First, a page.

While browsing through the bowels of MSDN I ran across this page that describes the NetDataContractSerializer. I’ve never really thought much about it but it is useful to learn something new so I ran the sample code which serializes a person object to an XML file.
Then I changed the code to serialize using the DataContractSerializer.
According to MSDN the big difference between the two is that the NetDataContractSerializer passes type information in the XML which allows you to create a tighter .NET to .NET implementation (if that is what you want).
Here is the DataContractSerializer version of the Person data
<Customer xmlns="http://www.contoso.com" xmlns:i="http://www.w3.org/2001/XMLSchema-instance"> <FirstName>Zighetti</FirstName> <ID>101</ID> <LastName>Barbara</LastName> </Customer>
And here is the version from the NetDataContractSerializer
<Customer z:Id="1" z:Type="NetDCS.Person" z:Assembly="NetDCS, Version=220.127.116.11, Culture=neutral, PublicKeyToken=null" xmlns="http://www.contoso.com" xmlns:i="http://www.w3.org/2001/XMLSchema-instance" xmlns:z="http://schemas.microsoft.com/2003/10/Serialization/"> <FirstName z:Id="2">Zighetti</FirstName> <ID>101</ID> <LastName z:Id="3">Barbara</LastName> </Customer>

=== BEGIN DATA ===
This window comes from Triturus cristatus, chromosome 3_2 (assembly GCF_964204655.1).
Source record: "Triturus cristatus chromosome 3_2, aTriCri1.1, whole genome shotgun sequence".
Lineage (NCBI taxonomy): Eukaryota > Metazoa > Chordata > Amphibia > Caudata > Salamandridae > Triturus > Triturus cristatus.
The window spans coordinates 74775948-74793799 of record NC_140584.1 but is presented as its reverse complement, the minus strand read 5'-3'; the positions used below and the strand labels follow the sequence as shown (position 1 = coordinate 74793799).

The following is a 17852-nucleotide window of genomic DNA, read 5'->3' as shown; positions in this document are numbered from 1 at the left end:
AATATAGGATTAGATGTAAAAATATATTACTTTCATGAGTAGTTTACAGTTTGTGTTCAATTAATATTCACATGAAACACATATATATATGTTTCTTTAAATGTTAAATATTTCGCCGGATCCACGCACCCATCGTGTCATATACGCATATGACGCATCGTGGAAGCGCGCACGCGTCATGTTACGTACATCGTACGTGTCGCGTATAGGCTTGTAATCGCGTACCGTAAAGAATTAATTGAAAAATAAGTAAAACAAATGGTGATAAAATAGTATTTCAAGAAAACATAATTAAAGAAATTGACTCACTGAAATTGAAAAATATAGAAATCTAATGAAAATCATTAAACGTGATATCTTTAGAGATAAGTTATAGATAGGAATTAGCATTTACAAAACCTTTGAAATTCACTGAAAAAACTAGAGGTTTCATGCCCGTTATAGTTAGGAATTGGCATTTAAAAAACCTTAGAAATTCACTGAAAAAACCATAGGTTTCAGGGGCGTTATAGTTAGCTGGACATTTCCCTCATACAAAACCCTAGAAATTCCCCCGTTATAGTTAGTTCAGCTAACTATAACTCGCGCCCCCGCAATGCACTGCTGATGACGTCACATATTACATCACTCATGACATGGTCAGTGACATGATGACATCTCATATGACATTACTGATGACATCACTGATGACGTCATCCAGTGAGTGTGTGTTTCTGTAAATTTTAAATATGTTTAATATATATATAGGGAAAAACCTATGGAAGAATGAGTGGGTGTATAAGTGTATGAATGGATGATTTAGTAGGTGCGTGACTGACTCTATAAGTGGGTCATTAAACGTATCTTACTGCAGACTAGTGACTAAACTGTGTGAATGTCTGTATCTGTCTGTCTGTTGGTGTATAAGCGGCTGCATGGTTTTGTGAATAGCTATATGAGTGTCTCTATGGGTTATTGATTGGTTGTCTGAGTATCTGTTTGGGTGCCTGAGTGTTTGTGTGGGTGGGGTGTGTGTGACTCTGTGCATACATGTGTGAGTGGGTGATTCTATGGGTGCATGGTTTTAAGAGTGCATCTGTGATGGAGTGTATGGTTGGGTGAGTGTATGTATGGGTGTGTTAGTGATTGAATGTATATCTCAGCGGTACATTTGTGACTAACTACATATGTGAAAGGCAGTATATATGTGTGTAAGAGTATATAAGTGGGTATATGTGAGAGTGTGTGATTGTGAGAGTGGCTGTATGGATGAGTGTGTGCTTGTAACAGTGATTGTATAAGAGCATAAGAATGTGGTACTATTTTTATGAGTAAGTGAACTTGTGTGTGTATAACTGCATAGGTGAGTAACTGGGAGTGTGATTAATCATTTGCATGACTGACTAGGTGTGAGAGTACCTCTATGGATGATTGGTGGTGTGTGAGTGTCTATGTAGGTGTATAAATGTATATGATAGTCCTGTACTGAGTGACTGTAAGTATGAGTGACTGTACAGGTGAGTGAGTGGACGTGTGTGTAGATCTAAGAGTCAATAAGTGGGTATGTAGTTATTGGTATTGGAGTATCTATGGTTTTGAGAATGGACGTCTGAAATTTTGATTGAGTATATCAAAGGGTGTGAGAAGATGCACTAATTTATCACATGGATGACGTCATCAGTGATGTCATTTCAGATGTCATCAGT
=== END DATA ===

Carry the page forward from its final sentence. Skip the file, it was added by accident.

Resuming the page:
As you can see the NetDataContractSerializer included information about the type and the assembly which can be used on the client side.
So what does this mean to you? Probably not much. The WCF team viewed the NetDataContractSerializer as a compromise of tight coupling since it shares types between server and client. Therefore they made it very difficult to use – Aaron Skonnard wrote a post a few years back that explains the details. Tim Scott wrote an interesting post about how this helped to solve a problem in NHibernate as well – you might find these interesting…
By the way… I just have to say thanks to the MSDN team for finally coming up with a good UI solution for multiple language examples. I like the current solution way better than anything else they had in the past – great job!